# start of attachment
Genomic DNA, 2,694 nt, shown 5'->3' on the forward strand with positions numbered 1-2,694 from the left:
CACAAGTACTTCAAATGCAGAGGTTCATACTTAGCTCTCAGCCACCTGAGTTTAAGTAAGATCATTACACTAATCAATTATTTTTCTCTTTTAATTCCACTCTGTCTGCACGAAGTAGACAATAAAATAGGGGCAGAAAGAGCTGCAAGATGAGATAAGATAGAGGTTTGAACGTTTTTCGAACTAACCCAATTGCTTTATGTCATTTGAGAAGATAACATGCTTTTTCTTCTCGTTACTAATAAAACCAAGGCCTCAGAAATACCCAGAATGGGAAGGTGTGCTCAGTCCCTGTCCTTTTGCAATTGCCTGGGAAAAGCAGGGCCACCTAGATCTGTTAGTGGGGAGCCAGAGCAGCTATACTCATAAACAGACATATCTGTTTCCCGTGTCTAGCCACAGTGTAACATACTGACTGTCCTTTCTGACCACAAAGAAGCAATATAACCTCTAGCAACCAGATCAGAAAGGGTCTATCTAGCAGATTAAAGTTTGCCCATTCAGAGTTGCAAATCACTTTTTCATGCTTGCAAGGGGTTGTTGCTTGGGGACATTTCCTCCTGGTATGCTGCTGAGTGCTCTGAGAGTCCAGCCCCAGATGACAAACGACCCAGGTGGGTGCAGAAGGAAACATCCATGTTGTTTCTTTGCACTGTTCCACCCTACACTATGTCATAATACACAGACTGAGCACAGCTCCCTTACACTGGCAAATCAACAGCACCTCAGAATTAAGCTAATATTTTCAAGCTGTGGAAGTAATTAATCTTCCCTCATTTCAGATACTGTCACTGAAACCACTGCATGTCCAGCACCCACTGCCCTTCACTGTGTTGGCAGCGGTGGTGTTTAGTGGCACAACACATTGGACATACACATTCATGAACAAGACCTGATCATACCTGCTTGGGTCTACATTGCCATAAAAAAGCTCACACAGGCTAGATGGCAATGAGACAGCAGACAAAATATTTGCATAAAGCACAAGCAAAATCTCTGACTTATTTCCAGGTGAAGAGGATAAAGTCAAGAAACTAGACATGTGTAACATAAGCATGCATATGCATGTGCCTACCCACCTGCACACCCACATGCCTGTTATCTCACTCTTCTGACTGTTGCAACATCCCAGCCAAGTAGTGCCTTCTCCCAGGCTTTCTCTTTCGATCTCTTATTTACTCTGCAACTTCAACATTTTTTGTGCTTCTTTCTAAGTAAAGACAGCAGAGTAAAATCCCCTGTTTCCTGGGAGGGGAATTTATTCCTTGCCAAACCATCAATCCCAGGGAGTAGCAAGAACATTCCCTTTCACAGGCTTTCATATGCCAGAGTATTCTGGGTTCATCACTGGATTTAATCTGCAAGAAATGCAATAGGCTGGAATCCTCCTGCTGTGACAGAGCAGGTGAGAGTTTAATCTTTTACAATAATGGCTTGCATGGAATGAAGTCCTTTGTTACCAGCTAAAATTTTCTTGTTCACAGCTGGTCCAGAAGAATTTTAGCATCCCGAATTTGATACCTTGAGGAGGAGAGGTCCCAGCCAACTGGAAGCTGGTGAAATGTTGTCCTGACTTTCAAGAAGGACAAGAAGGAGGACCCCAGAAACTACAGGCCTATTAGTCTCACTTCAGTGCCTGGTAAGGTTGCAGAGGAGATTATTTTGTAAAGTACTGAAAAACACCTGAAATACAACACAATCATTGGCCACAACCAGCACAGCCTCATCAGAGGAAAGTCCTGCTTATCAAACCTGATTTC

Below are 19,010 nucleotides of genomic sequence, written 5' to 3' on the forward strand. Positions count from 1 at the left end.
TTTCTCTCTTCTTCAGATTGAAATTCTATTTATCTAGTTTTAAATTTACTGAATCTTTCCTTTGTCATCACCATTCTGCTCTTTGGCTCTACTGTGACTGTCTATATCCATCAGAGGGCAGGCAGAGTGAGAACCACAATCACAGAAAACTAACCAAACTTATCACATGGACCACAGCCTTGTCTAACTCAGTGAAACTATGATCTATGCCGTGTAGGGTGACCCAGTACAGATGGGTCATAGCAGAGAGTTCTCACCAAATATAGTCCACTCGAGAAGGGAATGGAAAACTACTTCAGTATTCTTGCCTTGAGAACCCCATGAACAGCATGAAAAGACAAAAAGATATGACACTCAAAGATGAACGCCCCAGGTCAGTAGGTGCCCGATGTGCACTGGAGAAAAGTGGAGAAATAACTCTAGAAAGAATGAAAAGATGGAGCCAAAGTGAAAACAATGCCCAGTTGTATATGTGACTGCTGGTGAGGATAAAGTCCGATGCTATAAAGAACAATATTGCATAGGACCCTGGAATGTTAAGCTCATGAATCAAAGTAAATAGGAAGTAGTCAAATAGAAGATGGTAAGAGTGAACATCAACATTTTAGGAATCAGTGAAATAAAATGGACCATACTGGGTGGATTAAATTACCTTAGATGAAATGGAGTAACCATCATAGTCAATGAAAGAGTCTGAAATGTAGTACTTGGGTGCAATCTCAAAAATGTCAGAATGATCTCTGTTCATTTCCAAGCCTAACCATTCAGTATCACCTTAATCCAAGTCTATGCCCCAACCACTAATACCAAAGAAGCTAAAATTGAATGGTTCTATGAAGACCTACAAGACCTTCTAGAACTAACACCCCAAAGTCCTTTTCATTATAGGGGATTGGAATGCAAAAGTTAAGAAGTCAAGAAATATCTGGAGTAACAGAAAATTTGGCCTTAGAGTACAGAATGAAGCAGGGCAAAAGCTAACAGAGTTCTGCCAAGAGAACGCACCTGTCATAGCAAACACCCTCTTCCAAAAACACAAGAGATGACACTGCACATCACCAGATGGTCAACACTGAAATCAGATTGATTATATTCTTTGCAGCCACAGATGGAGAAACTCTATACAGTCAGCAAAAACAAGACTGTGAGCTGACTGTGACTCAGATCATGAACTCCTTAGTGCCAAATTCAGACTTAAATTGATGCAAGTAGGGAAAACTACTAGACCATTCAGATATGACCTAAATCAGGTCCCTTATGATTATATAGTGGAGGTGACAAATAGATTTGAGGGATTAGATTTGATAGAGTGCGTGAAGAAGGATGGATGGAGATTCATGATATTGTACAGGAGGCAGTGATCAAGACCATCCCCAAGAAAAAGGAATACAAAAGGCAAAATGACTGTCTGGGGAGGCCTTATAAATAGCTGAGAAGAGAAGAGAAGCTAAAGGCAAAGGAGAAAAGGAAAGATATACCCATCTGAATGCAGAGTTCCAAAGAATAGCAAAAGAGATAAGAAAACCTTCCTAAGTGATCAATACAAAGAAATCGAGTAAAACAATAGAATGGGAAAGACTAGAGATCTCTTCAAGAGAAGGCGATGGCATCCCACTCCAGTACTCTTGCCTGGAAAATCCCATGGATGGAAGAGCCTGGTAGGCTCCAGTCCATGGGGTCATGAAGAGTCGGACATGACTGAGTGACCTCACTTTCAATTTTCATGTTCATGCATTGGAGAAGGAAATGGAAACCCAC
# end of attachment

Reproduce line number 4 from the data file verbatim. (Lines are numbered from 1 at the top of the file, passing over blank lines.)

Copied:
TTTCTCTCTTCTTCAGATTGAAATTCTATTTATCTAGTTTTAAATTTACTGAATCTTTCCTTTGTCATCACCATTCTGCTCTTTGGCTCTACTGTGACTGTCTATATCCATCAGAGGGCAGGCAGAGTGAGAACCACAATCACAGAAAACTAACCAAACTTATCACATGGACCACAGCCTTGTCTAACTCAGTGAAACTATGATCTATGCCGTGTAGGGTGACCCAGTACAGATGGGTCATAGCAGAGAGTTCTCACCAAATATAGTCCACTCGAGAAGGGAATGGAAAACTACTTCAGTATTCTTGCCTTGAGAACCCCATGAACAGCATGAAAAGACAAAAAGATATGACACTCAAAGATGAACGCCCCAGGTCAGTAGGTGCCCGATGTGCACTGGAGAAAAGTGGAGAAATAACTCTAGAAAGAATGAAAAGATGGAGCCAAAGTGAAAACAATGCCCAGTTGTATATGTGACTGCTGGTGAGGATAAAGTCCGATGCTATAAAGAACAATATTGCATAGGACCCTGGAATGTTAAGCTCATGAATCAAAGTAAATAGGAAGTAGTCAAATAGAAGATGGTAAGAGTGAACATCAACATTTTAGGAATCAGTGAAATAAAATGGACCATACTGGGTGGATTAAATTACCTTAGATGAAATGGAGTAACCATCATAGTCAATGAAAGAGTCTGAAATGTAGTACTTGGGTGCAATCTCAAAAATGTCAGAATGATCTCTGTTCATTTCCAAGCCTAACCATTCAGTATCACCTTAATCCAAGTCTATGCCCCAACCACTAATACCAAAGAAGCTAAAATTGAATGGTTCTATGAAGACCTACAAGACCTTCTAGAACTAACACCCCAAAGTCCTTTTCATTATAGGGGATTGGAATGCAAAAGTTAAGAAGTCAAGAAATATCTGGAGTAACAGAAAATTTGGCCTTAGAGTACAGAATGAAGCAGGGCAAAAGCTAACAGAGTTCTGCCAAGAGAACGCACCTGTCATAGCAAACACCCTCTTCCAAAAACACAAGAGATGACACTGCACATCACCAGATGGTCAACACTGAAATCAGATTGATTATATTCTTTGCAGCCACAGATGGAGAAACTCTATACAGTCAGCAAAAACAAGACTGTGAGCTGACTGTGACTCAGATCATGAACTCCTTAGTGCCAAATTCAGACTTAAATTGATGCAAGTAGGGAAAACTACTAGACCATTCAGATATGACCTAAATCAGGTCCCTTATGATTATATAGTGGAGGTGACAAATAGATTTGAGGGATTAGATTTGATAGAGTGCGTGAAGAAGGATGGATGGAGATTCATGATATTGTACAGGAGGCAGTGATCAAGACCATCCCCAAGAAAAAGGAATACAAAAGGCAAAATGACTGTCTGGGGAGGCCTTATAAATAGCTGAGAAGAGAAGAGAAGCTAAAGGCAAAGGAGAAAAGGAAAGATATACCCATCTGAATGCAGAGTTCCAAAGAATAGCAAAAGAGATAAGAAAACCTTCCTAAGTGATCAATACAAAGAAATCGAGTAAAACAATAGAATGGGAAAGACTAGAGATCTCTTCAAGAGAAGGCGATGGCATCCCACTCCAGTACTCTTGCCTGGAAAATCCCATGGATGGAAGAGCCTGGTAGGCTCCAGTCCATGGGGTCATGAAGAGTCGGACATGACTGAGTGACCTCACTTTCAATTTTCATGTTCATGCATTGGAGAAGGAAATGGAAACCCAC